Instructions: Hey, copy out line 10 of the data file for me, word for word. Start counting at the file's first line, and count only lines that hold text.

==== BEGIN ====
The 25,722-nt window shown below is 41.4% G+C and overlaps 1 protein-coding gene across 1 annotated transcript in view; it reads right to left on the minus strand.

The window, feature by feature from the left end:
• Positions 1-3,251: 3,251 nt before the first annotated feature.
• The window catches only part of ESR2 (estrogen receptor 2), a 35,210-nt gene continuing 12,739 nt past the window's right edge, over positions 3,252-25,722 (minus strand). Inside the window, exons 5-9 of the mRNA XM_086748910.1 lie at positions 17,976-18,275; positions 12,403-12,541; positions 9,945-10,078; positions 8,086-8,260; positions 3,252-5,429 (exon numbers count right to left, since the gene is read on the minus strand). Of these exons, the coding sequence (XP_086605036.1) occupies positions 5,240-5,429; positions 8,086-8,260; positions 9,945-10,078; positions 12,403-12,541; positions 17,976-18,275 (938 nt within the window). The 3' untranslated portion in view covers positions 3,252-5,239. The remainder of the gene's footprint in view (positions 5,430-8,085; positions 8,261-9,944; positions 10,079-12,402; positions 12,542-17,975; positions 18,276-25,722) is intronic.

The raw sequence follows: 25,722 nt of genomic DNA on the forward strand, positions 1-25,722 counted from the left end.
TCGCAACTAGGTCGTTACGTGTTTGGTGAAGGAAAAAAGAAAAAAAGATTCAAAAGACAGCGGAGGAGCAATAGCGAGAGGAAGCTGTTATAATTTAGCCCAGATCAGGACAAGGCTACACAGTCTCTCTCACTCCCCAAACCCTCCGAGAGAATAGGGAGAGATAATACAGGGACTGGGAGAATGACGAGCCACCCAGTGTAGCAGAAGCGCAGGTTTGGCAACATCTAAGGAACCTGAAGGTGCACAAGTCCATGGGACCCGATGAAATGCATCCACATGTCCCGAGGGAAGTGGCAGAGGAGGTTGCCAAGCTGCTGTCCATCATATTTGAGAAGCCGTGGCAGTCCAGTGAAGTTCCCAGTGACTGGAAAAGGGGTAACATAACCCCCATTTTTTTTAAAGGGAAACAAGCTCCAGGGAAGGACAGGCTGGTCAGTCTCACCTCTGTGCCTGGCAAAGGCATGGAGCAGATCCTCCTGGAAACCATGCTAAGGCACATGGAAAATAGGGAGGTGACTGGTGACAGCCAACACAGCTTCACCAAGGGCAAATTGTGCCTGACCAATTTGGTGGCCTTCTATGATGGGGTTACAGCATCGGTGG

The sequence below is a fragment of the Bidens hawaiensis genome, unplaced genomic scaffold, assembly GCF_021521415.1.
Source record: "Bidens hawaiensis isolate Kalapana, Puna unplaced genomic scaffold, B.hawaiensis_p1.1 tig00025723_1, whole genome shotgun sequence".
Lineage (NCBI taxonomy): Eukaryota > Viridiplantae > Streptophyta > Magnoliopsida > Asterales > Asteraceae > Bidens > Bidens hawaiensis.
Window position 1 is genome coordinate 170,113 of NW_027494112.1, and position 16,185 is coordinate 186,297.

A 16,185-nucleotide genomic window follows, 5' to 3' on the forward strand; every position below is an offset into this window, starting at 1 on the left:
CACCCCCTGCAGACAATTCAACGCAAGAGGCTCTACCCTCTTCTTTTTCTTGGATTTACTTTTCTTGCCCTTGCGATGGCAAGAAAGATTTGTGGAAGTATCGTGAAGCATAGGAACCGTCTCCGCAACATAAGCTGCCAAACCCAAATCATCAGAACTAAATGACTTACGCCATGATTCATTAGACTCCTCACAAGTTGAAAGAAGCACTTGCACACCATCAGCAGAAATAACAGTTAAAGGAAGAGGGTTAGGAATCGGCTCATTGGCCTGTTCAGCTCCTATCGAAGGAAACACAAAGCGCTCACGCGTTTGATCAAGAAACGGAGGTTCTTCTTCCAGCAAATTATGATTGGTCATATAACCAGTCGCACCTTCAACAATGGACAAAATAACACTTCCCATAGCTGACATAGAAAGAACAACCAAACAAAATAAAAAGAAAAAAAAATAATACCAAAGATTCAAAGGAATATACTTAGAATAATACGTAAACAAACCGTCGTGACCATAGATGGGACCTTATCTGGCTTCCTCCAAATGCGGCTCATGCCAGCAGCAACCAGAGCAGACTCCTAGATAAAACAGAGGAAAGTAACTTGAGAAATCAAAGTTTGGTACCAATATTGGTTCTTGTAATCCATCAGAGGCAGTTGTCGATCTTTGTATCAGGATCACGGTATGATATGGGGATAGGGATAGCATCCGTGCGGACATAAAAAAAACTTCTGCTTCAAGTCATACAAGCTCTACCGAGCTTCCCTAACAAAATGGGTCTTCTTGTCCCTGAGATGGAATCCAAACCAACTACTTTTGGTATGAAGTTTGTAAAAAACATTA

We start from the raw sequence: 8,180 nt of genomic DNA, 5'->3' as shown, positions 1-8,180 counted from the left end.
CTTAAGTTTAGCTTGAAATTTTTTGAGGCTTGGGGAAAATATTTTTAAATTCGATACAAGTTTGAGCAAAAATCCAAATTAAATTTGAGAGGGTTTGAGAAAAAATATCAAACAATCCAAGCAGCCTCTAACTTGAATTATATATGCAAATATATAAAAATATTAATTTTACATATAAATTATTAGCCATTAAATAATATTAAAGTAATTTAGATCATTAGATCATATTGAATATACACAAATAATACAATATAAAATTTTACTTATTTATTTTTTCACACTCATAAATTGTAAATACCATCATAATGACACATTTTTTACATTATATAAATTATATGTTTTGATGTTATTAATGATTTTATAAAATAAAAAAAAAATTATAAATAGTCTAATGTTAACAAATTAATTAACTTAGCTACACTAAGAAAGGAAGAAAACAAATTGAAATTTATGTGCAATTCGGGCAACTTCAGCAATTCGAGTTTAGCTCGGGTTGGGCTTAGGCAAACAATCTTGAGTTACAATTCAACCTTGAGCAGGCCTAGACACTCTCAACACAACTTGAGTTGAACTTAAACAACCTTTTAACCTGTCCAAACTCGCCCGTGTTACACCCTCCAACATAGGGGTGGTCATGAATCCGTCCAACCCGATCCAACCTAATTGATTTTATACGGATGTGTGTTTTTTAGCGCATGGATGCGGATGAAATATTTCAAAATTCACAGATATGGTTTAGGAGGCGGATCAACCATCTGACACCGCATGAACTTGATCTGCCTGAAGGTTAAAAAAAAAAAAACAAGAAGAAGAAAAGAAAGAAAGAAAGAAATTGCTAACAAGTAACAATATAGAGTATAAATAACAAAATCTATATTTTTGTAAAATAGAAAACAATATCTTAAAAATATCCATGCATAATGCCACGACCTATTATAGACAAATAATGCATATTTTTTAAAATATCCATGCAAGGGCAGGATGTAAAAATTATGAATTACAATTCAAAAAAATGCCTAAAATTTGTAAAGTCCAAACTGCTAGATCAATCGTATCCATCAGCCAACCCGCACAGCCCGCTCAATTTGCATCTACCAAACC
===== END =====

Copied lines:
Window position 1 is genome coordinate 170,113 of NW_027494112.1, and position 16,185 is coordinate 186,297.